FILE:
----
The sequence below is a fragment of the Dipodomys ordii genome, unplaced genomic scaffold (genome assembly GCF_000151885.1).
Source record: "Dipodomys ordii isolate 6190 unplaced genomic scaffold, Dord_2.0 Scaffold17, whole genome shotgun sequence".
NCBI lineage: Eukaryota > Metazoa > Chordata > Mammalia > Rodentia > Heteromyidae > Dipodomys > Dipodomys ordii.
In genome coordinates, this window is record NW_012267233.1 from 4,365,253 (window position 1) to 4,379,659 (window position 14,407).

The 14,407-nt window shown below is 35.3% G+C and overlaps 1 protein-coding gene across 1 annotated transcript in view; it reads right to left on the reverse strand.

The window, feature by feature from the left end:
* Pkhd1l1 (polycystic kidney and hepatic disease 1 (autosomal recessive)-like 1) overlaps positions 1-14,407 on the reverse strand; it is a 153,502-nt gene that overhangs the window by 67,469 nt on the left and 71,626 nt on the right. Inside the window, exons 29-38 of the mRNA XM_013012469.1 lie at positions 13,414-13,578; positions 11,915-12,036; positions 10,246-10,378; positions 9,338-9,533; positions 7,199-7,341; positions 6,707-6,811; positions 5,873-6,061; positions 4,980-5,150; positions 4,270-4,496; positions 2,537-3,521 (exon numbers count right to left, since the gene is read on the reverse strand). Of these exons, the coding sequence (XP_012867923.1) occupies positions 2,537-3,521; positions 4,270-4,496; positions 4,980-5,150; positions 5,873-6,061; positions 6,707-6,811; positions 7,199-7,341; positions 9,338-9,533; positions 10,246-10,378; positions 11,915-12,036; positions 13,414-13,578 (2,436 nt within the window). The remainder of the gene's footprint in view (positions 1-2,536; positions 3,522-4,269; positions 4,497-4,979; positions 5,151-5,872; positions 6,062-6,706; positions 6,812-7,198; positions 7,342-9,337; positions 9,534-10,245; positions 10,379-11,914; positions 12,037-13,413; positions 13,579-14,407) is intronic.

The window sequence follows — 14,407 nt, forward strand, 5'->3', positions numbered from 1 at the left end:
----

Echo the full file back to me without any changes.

The sequence below is a fragment of the Dipodomys ordii genome, unplaced genomic scaffold (genome assembly GCF_000151885.1).
Source record: "Dipodomys ordii isolate 6190 unplaced genomic scaffold, Dord_2.0 Scaffold17, whole genome shotgun sequence".
NCBI lineage: Eukaryota > Metazoa > Chordata > Mammalia > Rodentia > Heteromyidae > Dipodomys > Dipodomys ordii.
In genome coordinates, this window is record NW_012267233.1 from 4,365,253 (window position 1) to 4,379,659 (window position 14,407).

The 14,407-nt window shown below is 35.3% G+C and overlaps 1 protein-coding gene across 1 annotated transcript in view; it reads right to left on the reverse strand.

The window, feature by feature from the left end:
* Pkhd1l1 (polycystic kidney and hepatic disease 1 (autosomal recessive)-like 1) overlaps positions 1-14,407 on the reverse strand; it is a 153,502-nt gene that overhangs the window by 67,469 nt on the left and 71,626 nt on the right. Inside the window, exons 29-38 of the mRNA XM_013012469.1 lie at positions 13,414-13,578; positions 11,915-12,036; positions 10,246-10,378; positions 9,338-9,533; positions 7,199-7,341; positions 6,707-6,811; positions 5,873-6,061; positions 4,980-5,150; positions 4,270-4,496; positions 2,537-3,521 (exon numbers count right to left, since the gene is read on the reverse strand). Of these exons, the coding sequence (XP_012867923.1) occupies positions 2,537-3,521; positions 4,270-4,496; positions 4,980-5,150; positions 5,873-6,061; positions 6,707-6,811; positions 7,199-7,341; positions 9,338-9,533; positions 10,246-10,378; positions 11,915-12,036; positions 13,414-13,578 (2,436 nt within the window). The remainder of the gene's footprint in view (positions 1-2,536; positions 3,522-4,269; positions 4,497-4,979; positions 5,151-5,872; positions 6,062-6,706; positions 6,812-7,198; positions 7,342-9,337; positions 9,534-10,245; positions 10,379-11,914; positions 12,037-13,413; positions 13,579-14,407) is intronic.

The window sequence follows — 14,407 nt, forward strand, 5'->3', positions numbered from 1 at the left end: